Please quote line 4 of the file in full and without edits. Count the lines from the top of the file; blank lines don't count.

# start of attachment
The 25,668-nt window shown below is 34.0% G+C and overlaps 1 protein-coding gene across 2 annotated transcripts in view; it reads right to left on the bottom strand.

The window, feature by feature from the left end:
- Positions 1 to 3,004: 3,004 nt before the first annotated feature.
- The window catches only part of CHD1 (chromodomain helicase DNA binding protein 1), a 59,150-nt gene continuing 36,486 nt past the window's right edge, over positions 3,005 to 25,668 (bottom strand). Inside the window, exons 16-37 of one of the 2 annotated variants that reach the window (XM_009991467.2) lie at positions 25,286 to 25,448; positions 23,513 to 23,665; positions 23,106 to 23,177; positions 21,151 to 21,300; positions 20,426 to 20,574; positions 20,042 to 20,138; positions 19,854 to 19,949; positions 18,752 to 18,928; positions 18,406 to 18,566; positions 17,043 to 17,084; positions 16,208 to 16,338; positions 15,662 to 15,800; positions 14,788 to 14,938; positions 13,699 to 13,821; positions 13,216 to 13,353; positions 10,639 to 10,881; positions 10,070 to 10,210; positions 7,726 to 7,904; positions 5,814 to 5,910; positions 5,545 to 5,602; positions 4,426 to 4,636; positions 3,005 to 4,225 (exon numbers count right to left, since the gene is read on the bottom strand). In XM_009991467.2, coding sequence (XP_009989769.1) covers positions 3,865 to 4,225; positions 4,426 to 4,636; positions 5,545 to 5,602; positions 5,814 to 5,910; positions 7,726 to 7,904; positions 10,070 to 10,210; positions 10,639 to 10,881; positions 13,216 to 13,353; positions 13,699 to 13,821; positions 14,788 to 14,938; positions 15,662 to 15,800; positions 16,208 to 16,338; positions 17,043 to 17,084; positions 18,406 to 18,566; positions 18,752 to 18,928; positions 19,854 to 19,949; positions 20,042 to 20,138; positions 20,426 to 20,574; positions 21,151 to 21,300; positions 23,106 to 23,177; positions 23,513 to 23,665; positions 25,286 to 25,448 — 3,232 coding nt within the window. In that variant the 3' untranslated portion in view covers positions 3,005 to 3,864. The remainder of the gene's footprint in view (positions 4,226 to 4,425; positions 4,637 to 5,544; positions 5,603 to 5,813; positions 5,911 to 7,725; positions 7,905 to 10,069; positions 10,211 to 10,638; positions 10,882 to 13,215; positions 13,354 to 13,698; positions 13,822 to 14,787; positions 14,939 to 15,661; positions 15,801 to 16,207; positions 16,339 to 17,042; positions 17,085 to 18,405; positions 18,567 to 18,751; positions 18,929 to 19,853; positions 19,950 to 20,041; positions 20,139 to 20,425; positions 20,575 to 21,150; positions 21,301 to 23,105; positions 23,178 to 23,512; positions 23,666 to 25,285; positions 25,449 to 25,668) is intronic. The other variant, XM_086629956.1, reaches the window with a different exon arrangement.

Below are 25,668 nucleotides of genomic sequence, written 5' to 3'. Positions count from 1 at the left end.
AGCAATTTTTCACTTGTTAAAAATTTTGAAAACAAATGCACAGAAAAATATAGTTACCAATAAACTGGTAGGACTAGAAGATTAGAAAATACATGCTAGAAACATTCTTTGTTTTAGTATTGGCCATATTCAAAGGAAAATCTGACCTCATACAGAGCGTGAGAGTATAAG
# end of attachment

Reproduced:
- The window catches only part of CHD1 (chromodomain helicase DNA binding protein 1), a 59,150-nt gene continuing 36,486 nt past the window's right edge, over positions 3,005 to 25,668 (bottom strand). Inside the window, exons 16-37 of one of the 2 annotated variants that reach the window (XM_009991467.2) lie at positions 25,286 to 25,448; positions 23,513 to 23,665; positions 23,106 to 23,177; positions 21,151 to 21,300; positions 20,426 to 20,574; positions 20,042 to 20,138; positions 19,854 to 19,949; positions 18,752 to 18,928; positions 18,406 to 18,566; positions 17,043 to 17,084; positions 16,208 to 16,338; positions 15,662 to 15,800; positions 14,788 to 14,938; positions 13,699 to 13,821; positions 13,216 to 13,353; positions 10,639 to 10,881; positions 10,070 to 10,210; positions 7,726 to 7,904; positions 5,814 to 5,910; positions 5,545 to 5,602; positions 4,426 to 4,636; positions 3,005 to 4,225 (exon numbers count right to left, since the gene is read on the bottom strand). In XM_009991467.2, coding sequence (XP_009989769.1) covers positions 3,865 to 4,225; positions 4,426 to 4,636; positions 5,545 to 5,602; positions 5,814 to 5,910; positions 7,726 to 7,904; positions 10,070 to 10,210; positions 10,639 to 10,881; positions 13,216 to 13,353; positions 13,699 to 13,821; positions 14,788 to 14,938; positions 15,662 to 15,800; positions 16,208 to 16,338; positions 17,043 to 17,084; positions 18,406 to 18,566; positions 18,752 to 18,928; positions 19,854 to 19,949; positions 20,042 to 20,138; positions 20,426 to 20,574; positions 21,151 to 21,300; positions 23,106 to 23,177; positions 23,513 to 23,665; positions 25,286 to 25,448 — 3,232 coding nt within the window. In that variant the 3' untranslated portion in view covers positions 3,005 to 3,864. The remainder of the gene's footprint in view (positions 4,226 to 4,425; positions 4,637 to 5,544; positions 5,603 to 5,813; positions 5,911 to 7,725; positions 7,905 to 10,069; positions 10,211 to 10,638; positions 10,882 to 13,215; positions 13,354 to 13,698; positions 13,822 to 14,787; positions 14,939 to 15,661; positions 15,801 to 16,207; positions 16,339 to 17,042; positions 17,085 to 18,405; positions 18,567 to 18,751; positions 18,929 to 19,853; positions 19,950 to 20,041; positions 20,139 to 20,425; positions 20,575 to 21,150; positions 21,301 to 23,105; positions 23,178 to 23,512; positions 23,666 to 25,285; positions 25,449 to 25,668) is intronic. The other variant, XM_086629956.1, reaches the window with a different exon arrangement.